Previous experiences in the data warehouse field have shown that the data warehouse multidimensional conceptual schema must be derived from a hybrid approach: i.e., by considering both the end-user requirements and the data sources, as first-class citizens. Like in any other system, requirements guarantee that the system devised meets the end-user necessities. In addition, since the data warehouse design task is a reengineering process, it must consider the underlying data sources of the organization: (i) to guarantee that the data warehouse must be populated from data available within the organization, and (ii) to allow the end-user discover unknown additional analysis capabilities.
Several methods for supporting the data warehouse modeling task have been provided. However, they suffer from some significant drawbacks. In short, requirement-driven approaches assume that requirements are exhaustive (and therefore, do not consider the data sources to contain alternative interesting evidences of analysis), whereas data-driven approaches (i.e., those leading the design task from a thorough analysis of the data sources) rely on discovering as much multidimensional knowledge as possible from the data sources. As a consequence, data-driven approaches generate too many results, which misleads the user. Furthermore, the design task automation is essential in this scenario, as it removes the dependency on an expert’s ability to properly apply the method chosen, and the need to analyze the data sources, which is a tedious and time-consuming task (which can be unfeasible when working with large databases). In this sense, current automatable methods follow a data-driven approach, whereas current requirement-driven approaches overlook the process automation, since they tend to work with requirements at a high level of abstraction. Indeed, this scenario is repeated regarding data-driven and requirement-driven stages within current hybrid approaches, which suffer from the same drawbacks than pure data-driven or requirement-driven approaches.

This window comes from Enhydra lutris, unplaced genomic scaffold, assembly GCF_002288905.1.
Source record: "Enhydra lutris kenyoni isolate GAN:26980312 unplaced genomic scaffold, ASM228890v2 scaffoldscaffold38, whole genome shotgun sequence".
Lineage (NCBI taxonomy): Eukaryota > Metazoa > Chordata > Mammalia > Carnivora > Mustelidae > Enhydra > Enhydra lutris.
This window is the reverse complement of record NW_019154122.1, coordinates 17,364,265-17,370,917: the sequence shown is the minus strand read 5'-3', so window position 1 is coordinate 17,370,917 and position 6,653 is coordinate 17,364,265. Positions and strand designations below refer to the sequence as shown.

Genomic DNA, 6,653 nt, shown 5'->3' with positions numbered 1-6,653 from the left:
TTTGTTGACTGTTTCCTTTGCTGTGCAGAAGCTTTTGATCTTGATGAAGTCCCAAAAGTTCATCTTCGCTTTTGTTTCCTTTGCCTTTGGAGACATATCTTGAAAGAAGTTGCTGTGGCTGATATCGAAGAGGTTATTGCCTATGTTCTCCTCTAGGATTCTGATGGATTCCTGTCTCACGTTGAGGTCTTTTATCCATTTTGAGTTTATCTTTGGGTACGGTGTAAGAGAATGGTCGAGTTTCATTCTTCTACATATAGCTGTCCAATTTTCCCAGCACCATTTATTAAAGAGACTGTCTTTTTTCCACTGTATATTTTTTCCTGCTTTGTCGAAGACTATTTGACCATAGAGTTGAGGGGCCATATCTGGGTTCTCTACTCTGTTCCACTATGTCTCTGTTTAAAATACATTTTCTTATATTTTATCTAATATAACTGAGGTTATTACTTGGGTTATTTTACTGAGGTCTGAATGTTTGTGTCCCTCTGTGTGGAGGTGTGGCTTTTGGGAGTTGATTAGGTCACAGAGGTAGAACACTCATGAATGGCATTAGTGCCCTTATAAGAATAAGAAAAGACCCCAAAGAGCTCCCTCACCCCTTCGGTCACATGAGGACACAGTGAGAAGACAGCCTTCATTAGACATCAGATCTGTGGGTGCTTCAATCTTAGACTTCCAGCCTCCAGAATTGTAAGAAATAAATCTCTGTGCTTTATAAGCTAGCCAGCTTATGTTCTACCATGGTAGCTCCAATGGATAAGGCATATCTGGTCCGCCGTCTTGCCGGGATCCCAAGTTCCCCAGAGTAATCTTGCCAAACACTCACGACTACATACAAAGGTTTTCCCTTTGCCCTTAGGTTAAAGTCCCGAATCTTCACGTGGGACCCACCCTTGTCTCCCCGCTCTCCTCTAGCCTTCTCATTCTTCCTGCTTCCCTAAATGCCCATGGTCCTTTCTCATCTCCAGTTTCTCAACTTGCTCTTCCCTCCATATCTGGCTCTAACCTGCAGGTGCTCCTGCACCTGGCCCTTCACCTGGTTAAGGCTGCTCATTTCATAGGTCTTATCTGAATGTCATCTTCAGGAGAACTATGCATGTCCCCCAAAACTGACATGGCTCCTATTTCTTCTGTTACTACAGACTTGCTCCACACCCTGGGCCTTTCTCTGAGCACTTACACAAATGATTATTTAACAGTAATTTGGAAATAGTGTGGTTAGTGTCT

In this research line we introduced two different approaches for automating the multidimensional design of the data warehouse: MDBE (Multidimensional Design Based on Examples) and AMDO (Automating the Multidimensional Design from Ontologies). Both approaches were devised to overcome the current limitations previously discussed. On the one hand, we rely on the end-user requirements, but we do not decline that the data sources may also contain hidden analysis capabilities that, eventually, may be of interest. Nevertheless, in any case, we do not generate endless chunks of results from the sources. On the contrary, we aim at filtering by means of objective evidences the results obtained by analyzing the sources. Importantly, our approaches consider opposite initial assumptions, but both consider the end-user requirements and the data sources as first-class citizens. Furthermore, we also focus on the automation of the process, to facilitate the designer’s task as much as possible.
2012 Petar Jovanovic, Oscar Romero, Alkis Simitsis, Alberto Abelló: Requirement-Driven Creation and Deployment of Multidimensional and ETL Designs. ER Workshops 2012 2008 Oscar Romero, Alberto Abelló: MDBE: Automatic Multidimensional Modeling. ER 2008 2003 Carme Martín, Alberto Abelló: A Temporal Study of Data Sources to Load a Corporate Data Warehouse. DaWaK 2003 Alberto Abelló, José Samos, Fèlix Saltor: Implementing operations to navigate semantic star schemas. DOLAP 2003 2002 Alberto Abelló, José Samos, Fèlix Saltor: On relationships offering new drill-across possibilities. DOLAP 2002 Alberto Abelló, José Samos, Fèlix Saltor: YAM(Yet Another Multidimensional Model): An Extension of UML. IDEAS 2002 2000 Alberto Abelló, José Samos, Fèlix Saltor: Benefits of an Object-Oriented Multidimensional Data Model. Objects and Databases 2000